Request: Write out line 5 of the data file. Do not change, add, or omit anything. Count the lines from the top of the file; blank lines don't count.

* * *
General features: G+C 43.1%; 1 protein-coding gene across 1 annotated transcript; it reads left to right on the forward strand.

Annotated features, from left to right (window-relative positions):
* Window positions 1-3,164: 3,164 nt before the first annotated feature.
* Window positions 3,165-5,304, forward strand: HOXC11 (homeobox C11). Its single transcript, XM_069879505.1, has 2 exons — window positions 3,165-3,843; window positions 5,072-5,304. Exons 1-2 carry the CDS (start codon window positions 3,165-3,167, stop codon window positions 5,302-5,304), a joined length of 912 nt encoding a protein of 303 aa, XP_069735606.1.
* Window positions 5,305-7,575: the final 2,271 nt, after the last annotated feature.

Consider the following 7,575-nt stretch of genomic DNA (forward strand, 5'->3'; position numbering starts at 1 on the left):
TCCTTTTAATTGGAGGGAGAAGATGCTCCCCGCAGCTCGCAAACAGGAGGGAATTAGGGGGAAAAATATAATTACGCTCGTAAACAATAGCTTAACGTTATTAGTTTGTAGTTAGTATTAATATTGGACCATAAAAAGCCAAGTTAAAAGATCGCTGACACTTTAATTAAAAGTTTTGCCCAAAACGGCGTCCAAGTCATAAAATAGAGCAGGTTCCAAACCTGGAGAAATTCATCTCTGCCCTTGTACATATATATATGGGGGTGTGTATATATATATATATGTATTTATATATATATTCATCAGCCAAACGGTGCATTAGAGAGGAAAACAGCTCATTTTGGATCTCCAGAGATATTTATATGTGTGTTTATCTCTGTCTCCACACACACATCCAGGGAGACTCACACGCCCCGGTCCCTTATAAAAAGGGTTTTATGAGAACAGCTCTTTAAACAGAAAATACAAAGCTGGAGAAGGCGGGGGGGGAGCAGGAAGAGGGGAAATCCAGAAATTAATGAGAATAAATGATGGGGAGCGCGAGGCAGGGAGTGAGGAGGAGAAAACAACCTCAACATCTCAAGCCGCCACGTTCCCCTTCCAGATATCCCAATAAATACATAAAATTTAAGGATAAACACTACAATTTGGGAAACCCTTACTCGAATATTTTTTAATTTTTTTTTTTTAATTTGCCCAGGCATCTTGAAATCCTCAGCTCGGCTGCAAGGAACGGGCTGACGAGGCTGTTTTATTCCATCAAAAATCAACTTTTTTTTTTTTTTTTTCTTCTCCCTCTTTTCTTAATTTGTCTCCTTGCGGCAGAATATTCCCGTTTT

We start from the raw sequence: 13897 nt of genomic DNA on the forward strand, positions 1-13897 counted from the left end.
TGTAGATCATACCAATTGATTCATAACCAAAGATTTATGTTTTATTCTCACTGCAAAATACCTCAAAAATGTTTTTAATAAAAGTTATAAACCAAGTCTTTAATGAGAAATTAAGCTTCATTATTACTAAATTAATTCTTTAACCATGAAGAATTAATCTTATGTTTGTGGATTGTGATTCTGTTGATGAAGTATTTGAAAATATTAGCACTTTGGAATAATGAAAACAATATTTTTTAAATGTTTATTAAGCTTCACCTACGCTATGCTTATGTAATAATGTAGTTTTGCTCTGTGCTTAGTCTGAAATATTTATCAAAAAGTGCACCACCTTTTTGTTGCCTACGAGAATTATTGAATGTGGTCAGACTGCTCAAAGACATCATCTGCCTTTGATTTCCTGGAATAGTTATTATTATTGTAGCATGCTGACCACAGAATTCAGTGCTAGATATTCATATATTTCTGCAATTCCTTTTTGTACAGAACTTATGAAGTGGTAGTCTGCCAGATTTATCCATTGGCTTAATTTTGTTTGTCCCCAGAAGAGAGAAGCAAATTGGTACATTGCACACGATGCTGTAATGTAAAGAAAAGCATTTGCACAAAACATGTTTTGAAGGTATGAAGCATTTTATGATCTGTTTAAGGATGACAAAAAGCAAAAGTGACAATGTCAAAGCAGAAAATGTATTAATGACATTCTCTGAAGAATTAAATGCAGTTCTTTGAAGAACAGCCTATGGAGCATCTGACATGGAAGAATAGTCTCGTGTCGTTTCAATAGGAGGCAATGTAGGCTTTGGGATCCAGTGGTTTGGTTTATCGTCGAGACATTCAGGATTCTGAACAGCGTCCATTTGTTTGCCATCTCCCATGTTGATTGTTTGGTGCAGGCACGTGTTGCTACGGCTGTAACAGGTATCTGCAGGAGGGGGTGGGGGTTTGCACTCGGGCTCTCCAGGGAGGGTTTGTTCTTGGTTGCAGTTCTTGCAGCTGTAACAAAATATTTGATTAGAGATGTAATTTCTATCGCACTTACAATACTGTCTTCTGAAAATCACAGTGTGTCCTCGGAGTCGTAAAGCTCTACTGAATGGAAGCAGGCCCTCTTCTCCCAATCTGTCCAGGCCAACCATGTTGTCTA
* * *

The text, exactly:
* Window positions 5,305-7,575: the final 2,271 nt, after the last annotated feature.